Last night our community hosted a Block Party that included a classic car show. My job as a volunteer was to assist the fellow who organizes the show. As a good volunteer should, I arrived early and introduced myself. He was classically unimpressed. There I stood in my light khaki shorts and blue polo shirt with little bikes on it. On top of my head was a dapper straw cap and on my feet were a pair of Sperry boat shoes that honestly have made my summer a ton more fun.
Summer gear needs to be easy-on, easy-off. It needs to breathe and go with just about anything else you put on your body.
However, the Car Show Guy was dressed in a sagging tee-shirt and equally sagging jeans. His shoes were worn on both sides and he walked with the ambling gait of a man who needs to get places in a hurry but can’t seem to so so.
Clearly, we came from different cultures in life. I’m a Bike Guy. He’s a Car Guy. But it was my job to become a car guy for a while and make myself useful. It was not for me to change a thing he liked to do, or how to do it. Follow orders. Be nice. Make yourself useful.
Car Buy took a few tries to trust me. I got to a spot where it made sense helping him guide the long line of classic cars into place. That’s where a bit of diplomacy started to enter the picture. Some of the classic car drivers were concerned about their vehicles overheating while waiting in line. They were all “early” according to Car Guy, who insisted against reason that they should have all shown up at 4:00 rather than 2:30.
But the classic car drivers all knew better. They had just come from another show in another town managed by Car Guy, so they knew that to get the better spots for the show, they had better be early.
So we had cars pull up and then back into their places on Batavia’s South River Street, which is paved with brick these days and lined with key retail and restaurant businesses around which our city is planning its future. There’s just one problem with the very near future. A Big Developer has come forward with plans to construct a major new residential and retail project that will likely force the beautifully landscaped River Street to close down at times. Businesses are scared. Residents are wary. But the planning to make it all go smoothly is moving ahead.
Such are the needs of the Post-Modern downtown. Upriver there are two communities, St. Charles and Geneva, that have undergone similar growing pains amidst degrees of community resistance. Both towns are ultimately changed for the better. The parking accessibility and mix of businesses is healthier. Bike trails connect all our communities, bringing destination diners and shoppers. Batavia has indeed been declared a “bike friendly” community. There is even a bike repair stand on the trail.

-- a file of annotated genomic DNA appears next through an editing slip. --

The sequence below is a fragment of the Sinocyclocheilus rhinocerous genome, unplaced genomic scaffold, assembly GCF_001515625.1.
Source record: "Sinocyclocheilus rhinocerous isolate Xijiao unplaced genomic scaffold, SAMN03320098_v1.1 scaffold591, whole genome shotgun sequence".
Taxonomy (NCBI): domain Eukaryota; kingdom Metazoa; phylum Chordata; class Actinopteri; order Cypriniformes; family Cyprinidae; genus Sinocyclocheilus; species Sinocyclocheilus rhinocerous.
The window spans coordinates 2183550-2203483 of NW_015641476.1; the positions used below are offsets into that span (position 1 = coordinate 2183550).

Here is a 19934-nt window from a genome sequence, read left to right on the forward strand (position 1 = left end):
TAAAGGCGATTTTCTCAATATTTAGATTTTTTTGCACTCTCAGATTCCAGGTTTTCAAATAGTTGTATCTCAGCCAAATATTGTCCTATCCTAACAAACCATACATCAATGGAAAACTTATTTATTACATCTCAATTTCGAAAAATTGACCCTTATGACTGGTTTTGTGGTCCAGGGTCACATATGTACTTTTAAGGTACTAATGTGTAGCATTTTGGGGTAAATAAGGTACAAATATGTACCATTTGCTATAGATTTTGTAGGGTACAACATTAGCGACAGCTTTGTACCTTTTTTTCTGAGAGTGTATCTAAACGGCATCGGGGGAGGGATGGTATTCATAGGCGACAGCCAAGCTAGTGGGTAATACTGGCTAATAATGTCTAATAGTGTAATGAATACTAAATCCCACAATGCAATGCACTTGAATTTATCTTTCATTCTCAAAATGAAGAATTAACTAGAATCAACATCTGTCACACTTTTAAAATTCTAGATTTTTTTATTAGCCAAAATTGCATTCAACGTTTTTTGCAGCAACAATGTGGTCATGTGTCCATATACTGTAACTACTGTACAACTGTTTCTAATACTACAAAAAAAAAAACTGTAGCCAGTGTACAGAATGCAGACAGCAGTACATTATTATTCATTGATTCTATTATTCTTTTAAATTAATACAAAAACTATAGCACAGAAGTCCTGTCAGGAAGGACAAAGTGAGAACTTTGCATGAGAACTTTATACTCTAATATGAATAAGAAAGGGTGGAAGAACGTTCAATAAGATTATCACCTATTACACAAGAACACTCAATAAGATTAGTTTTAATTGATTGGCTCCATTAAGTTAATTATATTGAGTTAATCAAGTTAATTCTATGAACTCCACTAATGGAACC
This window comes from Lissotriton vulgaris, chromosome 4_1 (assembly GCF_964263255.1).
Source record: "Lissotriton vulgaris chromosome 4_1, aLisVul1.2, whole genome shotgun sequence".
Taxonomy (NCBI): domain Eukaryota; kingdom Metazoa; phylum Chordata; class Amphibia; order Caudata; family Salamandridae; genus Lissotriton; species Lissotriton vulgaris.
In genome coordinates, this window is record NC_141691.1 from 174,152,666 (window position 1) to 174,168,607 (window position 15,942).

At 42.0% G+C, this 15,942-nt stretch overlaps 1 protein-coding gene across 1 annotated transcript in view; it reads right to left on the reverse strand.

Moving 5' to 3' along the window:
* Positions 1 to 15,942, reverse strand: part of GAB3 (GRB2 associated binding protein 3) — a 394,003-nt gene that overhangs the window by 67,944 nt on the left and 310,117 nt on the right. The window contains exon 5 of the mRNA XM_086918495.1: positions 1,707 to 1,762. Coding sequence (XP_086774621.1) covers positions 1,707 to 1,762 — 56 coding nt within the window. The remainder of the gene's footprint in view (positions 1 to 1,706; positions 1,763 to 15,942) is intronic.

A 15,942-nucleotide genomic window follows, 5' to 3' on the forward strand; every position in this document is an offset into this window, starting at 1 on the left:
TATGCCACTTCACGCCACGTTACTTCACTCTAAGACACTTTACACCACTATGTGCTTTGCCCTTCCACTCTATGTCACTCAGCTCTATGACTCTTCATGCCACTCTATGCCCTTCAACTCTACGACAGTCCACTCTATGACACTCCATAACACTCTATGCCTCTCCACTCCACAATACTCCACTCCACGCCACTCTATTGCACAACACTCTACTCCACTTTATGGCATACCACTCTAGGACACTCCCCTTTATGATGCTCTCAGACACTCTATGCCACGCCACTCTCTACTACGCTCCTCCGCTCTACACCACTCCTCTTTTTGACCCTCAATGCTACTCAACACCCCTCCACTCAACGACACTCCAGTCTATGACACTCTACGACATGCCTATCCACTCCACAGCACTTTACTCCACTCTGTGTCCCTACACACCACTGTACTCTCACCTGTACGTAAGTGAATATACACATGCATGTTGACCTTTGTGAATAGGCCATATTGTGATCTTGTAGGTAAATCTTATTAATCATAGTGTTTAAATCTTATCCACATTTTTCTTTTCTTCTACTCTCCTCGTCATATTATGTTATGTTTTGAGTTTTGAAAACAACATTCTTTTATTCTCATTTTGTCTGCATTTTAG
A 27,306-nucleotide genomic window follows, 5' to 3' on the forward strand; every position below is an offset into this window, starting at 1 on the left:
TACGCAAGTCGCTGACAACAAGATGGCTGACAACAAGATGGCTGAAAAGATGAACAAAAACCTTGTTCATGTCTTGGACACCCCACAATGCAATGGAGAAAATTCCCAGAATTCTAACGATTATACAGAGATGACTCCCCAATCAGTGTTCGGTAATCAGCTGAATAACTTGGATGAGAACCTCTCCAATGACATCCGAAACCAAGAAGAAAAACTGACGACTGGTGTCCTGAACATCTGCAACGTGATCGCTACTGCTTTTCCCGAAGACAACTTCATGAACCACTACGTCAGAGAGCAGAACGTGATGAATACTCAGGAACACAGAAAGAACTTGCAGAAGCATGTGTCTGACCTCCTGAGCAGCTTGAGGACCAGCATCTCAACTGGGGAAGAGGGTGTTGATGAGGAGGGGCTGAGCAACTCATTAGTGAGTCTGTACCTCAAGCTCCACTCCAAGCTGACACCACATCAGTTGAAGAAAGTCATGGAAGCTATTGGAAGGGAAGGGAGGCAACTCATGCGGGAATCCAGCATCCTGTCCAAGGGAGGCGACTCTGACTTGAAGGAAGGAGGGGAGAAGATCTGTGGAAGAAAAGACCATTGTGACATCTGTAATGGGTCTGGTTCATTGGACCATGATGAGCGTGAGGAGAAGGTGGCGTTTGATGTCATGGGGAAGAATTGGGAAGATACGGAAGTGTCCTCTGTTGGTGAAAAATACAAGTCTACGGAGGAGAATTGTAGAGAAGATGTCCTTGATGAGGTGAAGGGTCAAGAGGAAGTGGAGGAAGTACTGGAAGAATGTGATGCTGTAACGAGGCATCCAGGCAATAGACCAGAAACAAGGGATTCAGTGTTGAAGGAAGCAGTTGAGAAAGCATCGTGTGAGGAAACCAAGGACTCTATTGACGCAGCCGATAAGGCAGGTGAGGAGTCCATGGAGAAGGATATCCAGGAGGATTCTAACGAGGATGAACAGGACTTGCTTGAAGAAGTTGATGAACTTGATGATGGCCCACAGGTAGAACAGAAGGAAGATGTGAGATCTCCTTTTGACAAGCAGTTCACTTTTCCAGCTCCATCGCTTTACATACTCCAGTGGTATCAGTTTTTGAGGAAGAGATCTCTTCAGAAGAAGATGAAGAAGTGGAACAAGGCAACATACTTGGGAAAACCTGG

Events such as the Block Party are designed to make the whole downtown feel like a friendlier place. And it’s working. Thousands of people came to the Block Party with their families in tow.
Attractions such as the car show bring people from other communities. To its credit, and to the credit of Car Guy, the collection of classic vehicles was truly impressive. They all sat with their hoods up and their engines gleaming. All except for one ancient Corvette, a 1960s-era bomb with oxidized paint and a cracked emblem on the front. But it ran. And the guy who purchased it in 1973 said he’s kept it in his garage all these years and it was time to bring it out. “I don’t even know why I bought it,” he laughed.
That was clearly not the case with the coral-tone Thunderbird that rolled in late for the show. That stunner was sexier than a Playboy centerfold, but likely just as airbrushed. She (the car had to be a she, it had too much class…) eased down the hill with my guidance and I swore there was a whiff of Miami breeze following it along.
There were black-and-yellow Plymouth Dusters and Hot Rods gleaming with paint jobs that looked like candy. Trans Ams and Mustangs. A 68 Buick Wildcat and a 67 Buick LeSabre. My father owned each of those cars. I learned to drive in the Wildcat. A tinge of nostalgia got me as they both pulled in together.
So I did my job talking with the drivers as they arrived and thanked them for coming. Gave each of them a compliment of some sort on their car. And some laughed at the fact that Car Guy was nowhere to be seen. They were used to dealing with his select form of chaos.
The main booth at the center of the show pumped out 50s-era tunes by Elvis and the like. Apparently, that’s the psychology of most Car Shows. Old tunes to set the mood. Yet the crowds walking through the show were people young and old, and of a healthy diversity. All sorts of people like classic old cars.
“Please walk your bikes through the show,”Car Guy barked through his portable microphone. “Some of these paint jobs cost $20,000. You don’t want to crash into them.”
So time stood still on River Street last night. The cars posed just like dogs in one of those Best In Show competitions. They all looked a little different. Some of those engines even seemed to bark a bit as they ran slowly to their places along the street.
When it came time for my shift to end, this Bike Guy hopped on my silver edition Specialized Rockhopper and pedaled home. I had an Arizona lemon tea in my bottle cage and a melted Snickers Bar in my pocket. It felt good to help out. Car Guy seemed to be happy with my service. He even smiled at me once before I left.
Then he went back to barking into his microphone about the fact that the 50/50 drawing for car owners was $700 last year and this year they only had$20. “You’re not going to win much that way!” he warned.
And that’s how Car Guy rolls. Hawking a bygone era that people seem to enjoy under the stars and lights of an American city. Even if we can’t make time stand still, some people enjoy trying.